Category Archives: Timology
Manifold things in life amaze me. Many things in life amuse me. But quite why anyone would want to re-print an hundred year old undergraduate thesis is quite beyond my ken. However, those nice people at the Folio Society have produce a sneaky 240 page edition of T E Lawrence’s lesser known work; Crusader Castles. And it is is a thing of some beauty.
As an undergraduate at Jesus College in 1909, Lawrence travelled through Britain, France, Syria and Palestine to research his thesis on ‘The Influence of the Crusades on European Military Architecture to the End of the Twelfth Century’.
After visiting the major sites in England and Wales, Lawrence decided to cross Ottoman-controlled Syria on foot and by bicycle. He wanted to prove that, contrary to the received wisdom of the time, the castles built by the Normans during their campaigns were not influenced by Byzantine architecture, but conformed to a purely Western model. In 1909, Syria and the Holy Land were remote and dangerous destinations, and few historians had actually seen a crusader castle. His 1,100-mile journey was arduous in the extreme, but Lawrence succeeded in seeing 36 of the 50 castles on his itinerary, and acquired a taste for adventure. Letters home express his thrill at travelling incognito and immersing himself in Arabic culture. ‘I will have such difficulty in becoming English again: here I am Arab in habits, and slip in talking from English to French and Arabic unnoticing.‘
It seem that many of the hallmarks of his later career were already stamped this precocious undergraduate. I have always wanted to go and see the crusader castles of Syria and the Holy Land, but for some reason Becky does not seem as keen. Who knows, she might be more excited by my idea of going on holiday to the salt marshes of Iraq? Maybe?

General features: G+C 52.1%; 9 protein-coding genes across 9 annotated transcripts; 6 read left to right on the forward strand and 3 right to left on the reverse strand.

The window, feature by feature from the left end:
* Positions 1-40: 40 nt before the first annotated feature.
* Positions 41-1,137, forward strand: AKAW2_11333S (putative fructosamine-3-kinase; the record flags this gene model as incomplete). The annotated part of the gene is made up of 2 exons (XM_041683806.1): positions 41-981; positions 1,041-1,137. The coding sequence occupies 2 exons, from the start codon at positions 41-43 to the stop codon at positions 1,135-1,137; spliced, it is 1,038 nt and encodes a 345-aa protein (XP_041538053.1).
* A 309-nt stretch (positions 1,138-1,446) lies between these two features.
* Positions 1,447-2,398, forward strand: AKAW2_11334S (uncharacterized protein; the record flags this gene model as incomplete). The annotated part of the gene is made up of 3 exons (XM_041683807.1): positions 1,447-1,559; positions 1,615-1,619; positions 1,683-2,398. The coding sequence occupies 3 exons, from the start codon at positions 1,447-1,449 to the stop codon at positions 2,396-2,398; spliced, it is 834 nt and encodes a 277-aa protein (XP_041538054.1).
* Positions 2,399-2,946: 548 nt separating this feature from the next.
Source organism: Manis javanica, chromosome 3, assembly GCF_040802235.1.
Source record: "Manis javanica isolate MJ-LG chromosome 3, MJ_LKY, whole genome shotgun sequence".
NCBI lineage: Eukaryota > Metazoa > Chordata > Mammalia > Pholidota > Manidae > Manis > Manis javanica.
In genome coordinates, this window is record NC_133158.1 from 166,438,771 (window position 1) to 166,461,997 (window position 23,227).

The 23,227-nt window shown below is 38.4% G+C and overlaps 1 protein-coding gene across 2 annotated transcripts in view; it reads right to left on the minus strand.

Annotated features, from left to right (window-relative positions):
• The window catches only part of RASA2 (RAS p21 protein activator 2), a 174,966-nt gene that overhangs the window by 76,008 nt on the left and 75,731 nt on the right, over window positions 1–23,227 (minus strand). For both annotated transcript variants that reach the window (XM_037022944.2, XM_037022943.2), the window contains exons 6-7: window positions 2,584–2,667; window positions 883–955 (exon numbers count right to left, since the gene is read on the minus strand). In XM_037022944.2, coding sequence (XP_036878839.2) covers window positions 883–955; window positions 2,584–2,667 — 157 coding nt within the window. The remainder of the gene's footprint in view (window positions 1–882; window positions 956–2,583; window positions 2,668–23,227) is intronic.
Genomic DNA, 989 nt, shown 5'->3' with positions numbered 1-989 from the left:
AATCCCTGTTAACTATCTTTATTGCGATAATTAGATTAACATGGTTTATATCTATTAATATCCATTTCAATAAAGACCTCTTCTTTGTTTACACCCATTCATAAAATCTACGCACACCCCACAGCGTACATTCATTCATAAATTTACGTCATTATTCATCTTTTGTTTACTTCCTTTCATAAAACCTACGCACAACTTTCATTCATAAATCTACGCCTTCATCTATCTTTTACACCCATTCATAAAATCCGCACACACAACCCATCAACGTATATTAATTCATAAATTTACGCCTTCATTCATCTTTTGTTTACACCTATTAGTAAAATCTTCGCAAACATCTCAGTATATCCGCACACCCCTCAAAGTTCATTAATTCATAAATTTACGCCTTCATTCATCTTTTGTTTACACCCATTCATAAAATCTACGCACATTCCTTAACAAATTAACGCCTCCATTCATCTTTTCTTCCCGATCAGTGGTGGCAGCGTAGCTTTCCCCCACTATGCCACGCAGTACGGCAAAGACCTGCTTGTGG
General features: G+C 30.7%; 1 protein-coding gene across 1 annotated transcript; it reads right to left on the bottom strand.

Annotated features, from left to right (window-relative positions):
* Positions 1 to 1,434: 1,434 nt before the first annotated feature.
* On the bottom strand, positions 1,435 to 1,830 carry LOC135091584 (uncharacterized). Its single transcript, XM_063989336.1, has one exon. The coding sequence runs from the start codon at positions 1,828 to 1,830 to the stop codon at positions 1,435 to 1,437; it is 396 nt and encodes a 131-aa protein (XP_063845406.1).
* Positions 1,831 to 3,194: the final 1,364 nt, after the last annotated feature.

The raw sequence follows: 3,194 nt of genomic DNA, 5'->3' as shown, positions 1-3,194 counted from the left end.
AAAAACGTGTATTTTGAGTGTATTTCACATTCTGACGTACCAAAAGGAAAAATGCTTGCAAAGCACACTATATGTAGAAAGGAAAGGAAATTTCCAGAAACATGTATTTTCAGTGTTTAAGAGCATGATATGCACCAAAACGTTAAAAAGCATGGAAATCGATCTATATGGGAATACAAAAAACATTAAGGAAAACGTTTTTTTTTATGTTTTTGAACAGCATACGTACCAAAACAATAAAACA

Oh, and by the way, his painting still hangs in the dining room at Jesus College (see below), and the Bod still has his original thesis and notes (MSS. Eng. c. 6743, e. 3301)… if you can’t afford the Folio Society’s nice reprint.
I just love this. Thank you Douglas Adams. Thank you for making the world just a little bit better.
The Shoe Event Horizon is an economic theory that draws a correlation between the level of economic (and emotional) depression of a society and the number of shoe shops the society has.
The theory is summarized as such: as a society sinks into depression, the people of the society need to cheer themselves up by buying themselves gifts, often shoes. It is also linked to the fact that when you are depressed you look down at your shoes and decide they aren’t good enough quality so buy more expensive replacements. As more money is spent on shoes, more shoe shops are built, and the quality of the shoes begins to diminish as the demand for different types of shoes increases. This makes people buy more shoes.
The above turns into a vicious cycle, causing other industries to decline.
Eventually the titular Shoe Event Horizon is reached, where the only type of store economically viable to build is a shoe shop. At this point, society ceases to function, and the economy collapses, sending a world spiralling into ruin. In the case of Brontitall and Frogstar World B, the population forsook shoes and evolved into birds.
“I began to realize how important it was to be an enthusiast in life. He taught me that if you are interested in something, no matter what it is, go at it at full speed ahead. Embrace it with both arms, hug it, love it and above all become passionate about it. Lukewarm is no good. Hot is no good either. White hot and passionate is the only thing to be.”
Roald Dahl- My Uncle Oswald
This chap has a point… it is high time we call an amnesty on some of the more ‘millennial’ monstrosities lucking in the back of the shoe closet. I love the description of the awful and ubiquitous “chicken korma brown loafer” and confess that while I don’t own a pair of loafers, I might be singled out for possessing a pair of zip up brown ankle boots.
This is a call to arms… and a clarion call from the nation’s feet.